The base metals sector rose 2.88 per cent as copper prices recovered somewhat with the December contract ahead 17 cents to US$3.22 a pound after tumbling 20 cents on Thursday. First Quantum Minerals (TSX:FM) was up 94 cents to C$15.99 and Teck Resources (TSX:TCK.B) was ahead 64 cents at $34.80.

Railway stocks rose alongside mining stocks with Canadian National Railways (TSX:CNR) ahead $1.16 at $75.04.

The gold sector was ahead as the December gold contract jumped $23.20 to US$1,636.10 an ounce. Kinross Gold Corp. (TSX:K) rose six cents to C$13.83.

Gains were broad based, with the financial sector ahead 0.85 per cent as TD Bank (TSX:TD) improved by 78 cents to $74.50.

The Toronto market finished the week down 132 points or 1.09 per cent amid wild intraday volatility that has seen the main index move hundreds of points in either direction, responding to news reports and rumours about what action the eurozone might take to deal with the debt crisis.

On the economic front, Statistics Canada said the country’s annual inflation rate edged up a notch to 3.2 per cent last month. On a month-to-month basis, consumer prices rose two-tenths of a percentage point between August and September. The major drivers of inflation remain gasoline and food. They were up 22.7 per cent and 4.3 per cent respectively from a year ago.

In earnings news, General Electric Co. said its third-quarter profit rose 18 per cent to US$2.34 billion as its lending business continues to rebound. Excluding a large dividend payout to Warren Buffett’s Berkshire Hathaway, GE’s profit came in at 31 cents per share, which met expectations. Revenue was flat at $35.4 billion but still beat expectations but its shares were down almost two per cent to US$16.31 in New York.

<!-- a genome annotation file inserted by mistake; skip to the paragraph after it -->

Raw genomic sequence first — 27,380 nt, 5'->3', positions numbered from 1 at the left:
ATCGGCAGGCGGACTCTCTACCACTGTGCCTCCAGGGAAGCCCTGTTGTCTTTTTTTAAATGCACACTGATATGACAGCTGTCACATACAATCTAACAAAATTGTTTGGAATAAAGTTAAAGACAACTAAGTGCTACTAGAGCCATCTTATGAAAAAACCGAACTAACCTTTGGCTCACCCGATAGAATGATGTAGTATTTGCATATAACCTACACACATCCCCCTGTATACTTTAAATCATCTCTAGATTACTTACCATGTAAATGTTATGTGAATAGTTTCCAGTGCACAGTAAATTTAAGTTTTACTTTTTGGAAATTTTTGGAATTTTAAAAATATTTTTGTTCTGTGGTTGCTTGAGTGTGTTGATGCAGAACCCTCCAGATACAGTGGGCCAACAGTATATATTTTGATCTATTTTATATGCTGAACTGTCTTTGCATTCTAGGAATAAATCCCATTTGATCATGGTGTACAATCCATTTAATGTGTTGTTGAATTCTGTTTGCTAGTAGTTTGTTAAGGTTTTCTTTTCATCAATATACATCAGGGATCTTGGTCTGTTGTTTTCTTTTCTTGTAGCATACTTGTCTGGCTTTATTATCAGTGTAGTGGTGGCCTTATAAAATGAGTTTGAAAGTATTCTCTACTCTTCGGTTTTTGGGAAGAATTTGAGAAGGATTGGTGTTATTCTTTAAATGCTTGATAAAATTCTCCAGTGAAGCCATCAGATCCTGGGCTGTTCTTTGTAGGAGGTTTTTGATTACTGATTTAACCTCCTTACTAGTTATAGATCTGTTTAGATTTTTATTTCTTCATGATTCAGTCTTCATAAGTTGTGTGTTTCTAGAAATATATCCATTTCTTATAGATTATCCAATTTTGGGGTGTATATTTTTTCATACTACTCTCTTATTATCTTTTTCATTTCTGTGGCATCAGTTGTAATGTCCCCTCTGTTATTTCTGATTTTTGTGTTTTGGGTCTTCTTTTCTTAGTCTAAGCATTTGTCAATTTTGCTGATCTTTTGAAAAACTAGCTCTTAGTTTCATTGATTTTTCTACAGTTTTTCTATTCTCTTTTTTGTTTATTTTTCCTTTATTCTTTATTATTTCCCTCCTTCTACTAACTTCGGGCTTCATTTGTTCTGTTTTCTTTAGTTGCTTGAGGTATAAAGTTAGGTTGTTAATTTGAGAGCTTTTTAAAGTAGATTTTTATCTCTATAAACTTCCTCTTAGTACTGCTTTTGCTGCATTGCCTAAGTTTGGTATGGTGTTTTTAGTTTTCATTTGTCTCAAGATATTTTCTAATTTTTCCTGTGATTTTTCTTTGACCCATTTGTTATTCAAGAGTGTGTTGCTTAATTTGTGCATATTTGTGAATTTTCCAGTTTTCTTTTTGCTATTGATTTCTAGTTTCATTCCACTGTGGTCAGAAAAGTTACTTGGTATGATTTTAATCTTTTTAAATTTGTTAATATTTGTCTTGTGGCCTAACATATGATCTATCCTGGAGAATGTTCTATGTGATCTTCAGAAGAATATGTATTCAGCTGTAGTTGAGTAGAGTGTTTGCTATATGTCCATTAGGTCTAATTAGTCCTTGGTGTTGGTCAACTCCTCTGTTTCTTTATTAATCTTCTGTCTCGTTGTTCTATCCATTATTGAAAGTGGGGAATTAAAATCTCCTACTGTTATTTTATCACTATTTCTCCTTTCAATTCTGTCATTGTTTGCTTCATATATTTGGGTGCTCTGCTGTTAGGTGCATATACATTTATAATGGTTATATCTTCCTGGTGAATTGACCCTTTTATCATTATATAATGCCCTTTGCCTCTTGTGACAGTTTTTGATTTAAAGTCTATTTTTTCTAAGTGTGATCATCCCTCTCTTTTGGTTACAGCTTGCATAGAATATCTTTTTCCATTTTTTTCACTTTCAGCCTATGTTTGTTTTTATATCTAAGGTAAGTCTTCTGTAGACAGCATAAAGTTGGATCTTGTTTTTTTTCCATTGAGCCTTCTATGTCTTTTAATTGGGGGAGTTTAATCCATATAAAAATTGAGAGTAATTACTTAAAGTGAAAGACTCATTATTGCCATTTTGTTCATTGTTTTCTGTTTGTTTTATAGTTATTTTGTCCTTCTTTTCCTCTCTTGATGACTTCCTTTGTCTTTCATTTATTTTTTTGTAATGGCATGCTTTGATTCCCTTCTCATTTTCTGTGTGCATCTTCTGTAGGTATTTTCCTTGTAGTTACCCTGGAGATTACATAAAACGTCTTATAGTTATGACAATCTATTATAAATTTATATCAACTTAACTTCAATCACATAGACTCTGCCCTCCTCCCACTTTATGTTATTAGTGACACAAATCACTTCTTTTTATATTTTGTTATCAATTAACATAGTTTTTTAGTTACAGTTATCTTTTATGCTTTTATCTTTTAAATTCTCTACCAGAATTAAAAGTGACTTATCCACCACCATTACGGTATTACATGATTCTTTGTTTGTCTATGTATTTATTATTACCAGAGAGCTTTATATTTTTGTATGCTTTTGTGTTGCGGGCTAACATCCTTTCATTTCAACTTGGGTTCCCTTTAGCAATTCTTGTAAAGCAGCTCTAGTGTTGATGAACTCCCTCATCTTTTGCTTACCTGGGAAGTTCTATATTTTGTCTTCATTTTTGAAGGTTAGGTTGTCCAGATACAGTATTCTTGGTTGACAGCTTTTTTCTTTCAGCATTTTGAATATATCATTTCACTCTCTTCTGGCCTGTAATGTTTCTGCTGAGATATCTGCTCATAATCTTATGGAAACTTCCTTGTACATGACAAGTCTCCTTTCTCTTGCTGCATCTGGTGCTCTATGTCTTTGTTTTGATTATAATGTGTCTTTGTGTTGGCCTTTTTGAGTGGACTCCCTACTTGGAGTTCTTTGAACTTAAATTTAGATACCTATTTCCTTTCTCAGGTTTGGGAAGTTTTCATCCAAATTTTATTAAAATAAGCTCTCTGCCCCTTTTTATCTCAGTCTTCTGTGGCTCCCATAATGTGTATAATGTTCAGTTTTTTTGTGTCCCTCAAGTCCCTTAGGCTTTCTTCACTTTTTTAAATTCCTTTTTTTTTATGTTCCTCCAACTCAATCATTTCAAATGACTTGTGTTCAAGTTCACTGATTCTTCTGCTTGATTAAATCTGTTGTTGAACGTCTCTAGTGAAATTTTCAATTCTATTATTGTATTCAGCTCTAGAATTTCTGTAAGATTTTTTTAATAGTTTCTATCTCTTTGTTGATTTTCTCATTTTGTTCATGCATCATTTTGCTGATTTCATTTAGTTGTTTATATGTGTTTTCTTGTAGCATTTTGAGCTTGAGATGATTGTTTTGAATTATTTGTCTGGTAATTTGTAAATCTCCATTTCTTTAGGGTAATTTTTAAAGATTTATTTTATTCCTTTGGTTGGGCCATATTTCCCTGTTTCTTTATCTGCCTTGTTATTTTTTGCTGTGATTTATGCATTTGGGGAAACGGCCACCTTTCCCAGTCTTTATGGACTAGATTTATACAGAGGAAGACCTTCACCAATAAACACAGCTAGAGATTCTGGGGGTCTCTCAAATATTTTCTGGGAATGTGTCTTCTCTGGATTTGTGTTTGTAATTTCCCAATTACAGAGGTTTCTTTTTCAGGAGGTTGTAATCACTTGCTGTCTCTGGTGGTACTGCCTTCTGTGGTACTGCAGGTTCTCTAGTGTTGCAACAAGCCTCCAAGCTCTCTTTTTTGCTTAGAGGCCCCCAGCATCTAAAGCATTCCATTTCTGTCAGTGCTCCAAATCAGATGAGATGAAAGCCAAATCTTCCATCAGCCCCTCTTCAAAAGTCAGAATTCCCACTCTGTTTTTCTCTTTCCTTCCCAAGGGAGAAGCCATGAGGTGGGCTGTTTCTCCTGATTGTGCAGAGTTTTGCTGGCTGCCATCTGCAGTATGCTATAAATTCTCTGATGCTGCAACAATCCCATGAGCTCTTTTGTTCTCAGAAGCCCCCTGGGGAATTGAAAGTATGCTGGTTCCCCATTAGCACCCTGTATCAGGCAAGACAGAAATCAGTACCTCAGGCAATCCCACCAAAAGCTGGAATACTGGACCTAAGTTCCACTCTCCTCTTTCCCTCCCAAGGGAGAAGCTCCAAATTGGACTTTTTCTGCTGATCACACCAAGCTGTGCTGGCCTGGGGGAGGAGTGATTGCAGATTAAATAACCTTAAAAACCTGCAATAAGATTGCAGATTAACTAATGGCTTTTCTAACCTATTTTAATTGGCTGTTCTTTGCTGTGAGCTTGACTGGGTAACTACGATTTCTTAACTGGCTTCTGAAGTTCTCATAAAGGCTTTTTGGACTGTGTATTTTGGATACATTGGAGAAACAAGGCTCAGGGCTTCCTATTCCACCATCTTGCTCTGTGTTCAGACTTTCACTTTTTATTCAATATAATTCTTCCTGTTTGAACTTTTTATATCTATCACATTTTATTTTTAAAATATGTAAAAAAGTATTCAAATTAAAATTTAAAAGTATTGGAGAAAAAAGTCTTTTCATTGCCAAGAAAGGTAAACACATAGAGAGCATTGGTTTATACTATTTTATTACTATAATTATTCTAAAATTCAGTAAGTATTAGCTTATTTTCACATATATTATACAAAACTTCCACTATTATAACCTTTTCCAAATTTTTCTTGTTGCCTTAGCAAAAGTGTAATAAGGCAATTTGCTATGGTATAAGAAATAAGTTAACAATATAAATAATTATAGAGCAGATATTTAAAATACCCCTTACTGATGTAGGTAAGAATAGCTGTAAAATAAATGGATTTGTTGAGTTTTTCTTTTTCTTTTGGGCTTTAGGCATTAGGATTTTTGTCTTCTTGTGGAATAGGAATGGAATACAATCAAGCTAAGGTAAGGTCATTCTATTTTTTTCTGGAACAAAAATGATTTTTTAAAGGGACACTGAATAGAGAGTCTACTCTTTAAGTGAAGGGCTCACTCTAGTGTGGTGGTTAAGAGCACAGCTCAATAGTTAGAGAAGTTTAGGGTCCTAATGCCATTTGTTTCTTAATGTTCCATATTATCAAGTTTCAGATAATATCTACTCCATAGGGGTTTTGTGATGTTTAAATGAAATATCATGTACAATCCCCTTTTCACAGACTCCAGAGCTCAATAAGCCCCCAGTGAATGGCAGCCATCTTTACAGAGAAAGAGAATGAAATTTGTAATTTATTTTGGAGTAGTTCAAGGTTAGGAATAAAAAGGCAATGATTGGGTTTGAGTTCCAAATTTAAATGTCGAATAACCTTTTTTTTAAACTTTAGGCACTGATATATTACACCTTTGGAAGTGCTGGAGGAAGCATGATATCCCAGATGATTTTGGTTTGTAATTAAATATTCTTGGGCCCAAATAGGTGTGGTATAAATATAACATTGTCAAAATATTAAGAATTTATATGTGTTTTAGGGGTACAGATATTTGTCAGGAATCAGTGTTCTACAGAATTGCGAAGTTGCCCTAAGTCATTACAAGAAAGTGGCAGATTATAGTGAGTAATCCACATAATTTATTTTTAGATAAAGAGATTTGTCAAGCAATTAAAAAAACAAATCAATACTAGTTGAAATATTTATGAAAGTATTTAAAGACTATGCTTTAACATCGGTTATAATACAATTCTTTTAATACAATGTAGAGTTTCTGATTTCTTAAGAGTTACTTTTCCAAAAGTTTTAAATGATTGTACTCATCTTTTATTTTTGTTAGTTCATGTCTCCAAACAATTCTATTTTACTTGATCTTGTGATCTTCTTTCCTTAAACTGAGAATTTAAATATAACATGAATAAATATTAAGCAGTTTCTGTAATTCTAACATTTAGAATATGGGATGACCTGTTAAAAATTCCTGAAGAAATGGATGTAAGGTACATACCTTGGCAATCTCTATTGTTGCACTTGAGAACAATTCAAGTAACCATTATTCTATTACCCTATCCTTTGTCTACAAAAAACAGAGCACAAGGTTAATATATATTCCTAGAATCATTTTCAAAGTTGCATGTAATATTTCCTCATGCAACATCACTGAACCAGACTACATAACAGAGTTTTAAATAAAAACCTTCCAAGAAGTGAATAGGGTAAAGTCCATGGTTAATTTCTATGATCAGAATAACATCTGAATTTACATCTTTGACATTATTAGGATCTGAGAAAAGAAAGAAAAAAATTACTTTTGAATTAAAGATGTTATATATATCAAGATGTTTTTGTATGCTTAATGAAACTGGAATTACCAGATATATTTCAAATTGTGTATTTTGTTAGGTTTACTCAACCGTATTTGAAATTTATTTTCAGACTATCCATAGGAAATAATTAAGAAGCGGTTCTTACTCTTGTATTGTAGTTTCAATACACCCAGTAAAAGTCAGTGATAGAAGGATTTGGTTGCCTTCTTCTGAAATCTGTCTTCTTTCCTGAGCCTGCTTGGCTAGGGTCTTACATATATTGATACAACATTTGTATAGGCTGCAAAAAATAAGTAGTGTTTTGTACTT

Fast-food giant McDonald’s Corp. rose 3.75 per cent to US$92.34 after reporting a nine per cent increase in income. The results beat analysts’ expectations and marked McDonald's ninth straight quarter of gains.

Precision Drilling Corp. (TSX:PD) shares declined 62 cents to $10.98 as it reported quarterly profit of $83 million or 29 cents per diluted share, up from $56 million a year ago. Revenues rose 37 per cent to nearly $493 million from $359.1 million. Analysts polled by Thomson Reuters were, on average, expecting Precision to report earnings of 21 cents per share and revenues of $511 million.

Shares in electronics manufacturer Celestica Inc. (TSX:CLS) added 10 cents to $8 after the company said it expects revenue to fall about three per cent in its fourth quarter as many customers slash orders amid economic uncertainty. The comment from CEO Craig Muhlhauser came as Celestica reported Thursday that third- quarter revenue was up 18 per cent from a year ago to $1.83 billion. Net earnings came in at US$50.2 million, compared with a profit of $21.3 million a year ago.

Elsewhere, Air Canada (TSX:AC.B) and the union representing its flight attendants have agreed to binding arbitration to settle their contract dispute. Hearings are to begin Oct. 28 and a binding arbitration award is to be made by Nov. 7. The labour board will appoint an arbitrator if the two sides can’t agree on one and the carrier's shares were unchanged at $1.37.